By Thomas B. Griffith
For the past year, I have been involved in a project that brings together believing LDS scholars and those whose faith in the Restoration is wavering. The Temple and Observatory Group, whose name reflects the complementary means of approaching truth provided by faith and reason, has sponsored small-group gatherings where those with questions can discuss their concerns with faithful scholars like Richard L. and Claudia L. Bushman, Terryl L. and Fiona Givens, and others.1 As more of an observer than a participant in these gatherings, I have detected a commonality among many of those whose faith has been shaken. Somewhere along the way, they adopted the view—and it became part of the foundation of their faith in the Restoration—that Church leaders are infallible in their teaching and administration and near perfect in their discipleship. Of course, the problem with such a view is that it is simply not true. The most cursory study of Church history shows that the Lord has always used mere mortals to carry out His work, and mortals make mistakes (as President Dieter F. Uchtdorf,2 Elder Jeffrey R. Holland,3 and Elder D. Todd Christofferson4 have each stressed in recent general conference addresses).
In our spring issue, I tried to make the case that holding to the values of the U.S. Constitution calls for a close reading of its text: the type of reading learned in the study of the humanities.5 That skill is also vital to discipleship, especially in a time coming to be known as the Secular Age.6 A close reading of the scriptures confirms that the Lord works through imperfect people and also puts us on notice to avoid the trap of resting our faith solely on them. For example, the first commandment the Lord directed to the restored Church, given on the day the Church was organized, is familiar to Latter-day Saints: “Wherefore, meaning the church, thou shalt give heed unto all [the prophet’s] words and commandments which he shall give unto you as he receiveth them, walking in all holiness before me; For his word ye shall receive, as if from mine own mouth” (D&C 21:4–5). We have been effective in teaching this fundamental command, which is simply stated in the words of the popular Primary song “Follow the Prophet.”
But there is more to what the Lord said. A close read of the revelation shows that the concluding clause to the Lord’s command to follow the prophet contains a cautionary note that to do so takes “all patience and faith” (D&C 21:5). Why would the Lord counsel us that it takes “all patience and faith” to follow a leader He has called? Perhaps because He knows that it is hard to hear His perfect voice through an imperfect human. “All patience and faith” is a mark of the spiritual maturity needed to see past leaders’ shortcomings and find in their words the Lord’s direction for us. Yet frequently we teach lessons about following the prophet without including this part of the revelation. But how the Lord works with and through His leaders—and us—is rarely as simple and never as tidy as we may want it to be: His pattern is to use “the weak things of the earth” (D&C 124:1).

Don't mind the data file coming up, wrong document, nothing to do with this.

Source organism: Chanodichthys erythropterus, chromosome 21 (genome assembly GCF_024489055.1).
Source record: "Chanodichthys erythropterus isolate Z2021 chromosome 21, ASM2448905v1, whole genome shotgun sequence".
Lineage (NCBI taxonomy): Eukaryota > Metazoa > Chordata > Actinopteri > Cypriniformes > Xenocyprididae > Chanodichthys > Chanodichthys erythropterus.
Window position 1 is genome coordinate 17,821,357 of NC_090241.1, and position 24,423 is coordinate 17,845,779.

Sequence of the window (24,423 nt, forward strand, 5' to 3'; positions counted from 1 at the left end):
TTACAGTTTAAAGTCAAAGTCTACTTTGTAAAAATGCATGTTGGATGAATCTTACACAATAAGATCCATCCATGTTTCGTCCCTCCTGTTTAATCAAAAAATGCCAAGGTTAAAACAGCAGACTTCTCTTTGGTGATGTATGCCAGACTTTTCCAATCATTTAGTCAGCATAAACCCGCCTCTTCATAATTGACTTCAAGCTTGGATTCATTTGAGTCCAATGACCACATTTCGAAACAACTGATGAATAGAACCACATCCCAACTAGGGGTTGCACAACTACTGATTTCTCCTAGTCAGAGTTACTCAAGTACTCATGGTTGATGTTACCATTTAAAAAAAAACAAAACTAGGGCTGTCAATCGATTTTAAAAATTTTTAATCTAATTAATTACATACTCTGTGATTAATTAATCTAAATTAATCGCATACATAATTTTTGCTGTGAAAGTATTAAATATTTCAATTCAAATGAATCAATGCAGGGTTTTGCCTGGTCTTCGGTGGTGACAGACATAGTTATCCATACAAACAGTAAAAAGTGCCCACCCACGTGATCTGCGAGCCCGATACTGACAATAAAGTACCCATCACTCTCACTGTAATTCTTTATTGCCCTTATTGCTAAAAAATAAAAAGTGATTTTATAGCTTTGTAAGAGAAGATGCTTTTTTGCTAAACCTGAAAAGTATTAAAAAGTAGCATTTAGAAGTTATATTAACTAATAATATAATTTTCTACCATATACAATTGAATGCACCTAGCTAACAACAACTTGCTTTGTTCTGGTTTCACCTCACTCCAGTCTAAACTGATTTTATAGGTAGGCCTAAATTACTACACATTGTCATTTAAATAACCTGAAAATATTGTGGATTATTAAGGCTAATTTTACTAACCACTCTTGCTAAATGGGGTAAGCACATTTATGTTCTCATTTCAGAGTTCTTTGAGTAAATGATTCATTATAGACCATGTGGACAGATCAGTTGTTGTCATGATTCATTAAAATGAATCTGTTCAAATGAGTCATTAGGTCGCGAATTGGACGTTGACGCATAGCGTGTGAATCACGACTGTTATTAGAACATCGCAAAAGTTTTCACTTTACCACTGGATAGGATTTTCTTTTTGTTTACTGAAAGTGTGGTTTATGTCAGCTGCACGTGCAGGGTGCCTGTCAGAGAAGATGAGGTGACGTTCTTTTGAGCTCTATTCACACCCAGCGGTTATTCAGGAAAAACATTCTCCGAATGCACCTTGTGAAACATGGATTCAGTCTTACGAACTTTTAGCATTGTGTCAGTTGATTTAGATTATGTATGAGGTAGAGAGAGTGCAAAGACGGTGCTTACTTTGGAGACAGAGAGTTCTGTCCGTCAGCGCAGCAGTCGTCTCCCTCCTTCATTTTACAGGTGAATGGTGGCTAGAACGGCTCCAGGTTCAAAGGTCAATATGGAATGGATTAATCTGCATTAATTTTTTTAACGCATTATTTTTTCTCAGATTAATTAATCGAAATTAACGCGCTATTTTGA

It is natural to want an easy path to belief, to yearn for the certitude that would come were the Lord to speak to us through perfect leaders. But offering an easy path has never been the Lord’s way. Seeing “through a glass, darkly” (1 Cor. 13:12) is the nature of our human condition for a reason. BYU humanities professor George B. Handley put it this way: “The real challenge is . . . to hear transcendent truth expressed through a human. . . . I am much more interested in learning how God works through frail, weak, particularized human agents, through the limitations of their time, place, language, and understanding. That is the miracle of revelation. . . . It is challenging and fulfilling work to see and even love the human and weak vessels through whom inspiration comes.”7 It takes patience and faith to develop the attributes mortality is intended to provide. Patience and faith take hard work, but as former Young Women general president Susan W. Tanner taught us so well, we can do hard things.8
Thomas B. Griffith, a BYU humanities graduate, is a judge on the U.S. Court of Appeals for the D.C. Circuit. He previously served as BYU general counsel and as legal counsel for the U.S. Senate.
1. M. Sue Bergin’s excellent article in the spring 2014 BYU Magazine, “Keeping the Faith?” (pp. 22–23), describes positive ways to approach honest and sincere doubt. The Givenses’ recently published book The Crucible of Doubt (Salt Lake City: Deseret Book, 2014) is an extraordinary discussion of the role of doubt in the life of a believer.
2. “Come, Join with Us,” Ensign, November 2013.
3. “Lord, I Believe,” Ensign, May 2013.
4. “ The Doctrine of Christ,” Ensign, May 2012.
5. “A Close Read,” Humanities, Spring 2014, p. 23.
6. See Charles Taylor, A Secular Age (Cambridge, Massachusetts: Harvard, 2007).
7. “Balancing Intellect and Faith,” Home Waters (blog), June 6, 2013, patheos.com/blogs/homewaters/2013/06/balancing-intellect-and-faith
8. See “For the Strength of You,” Ensign, October 2007.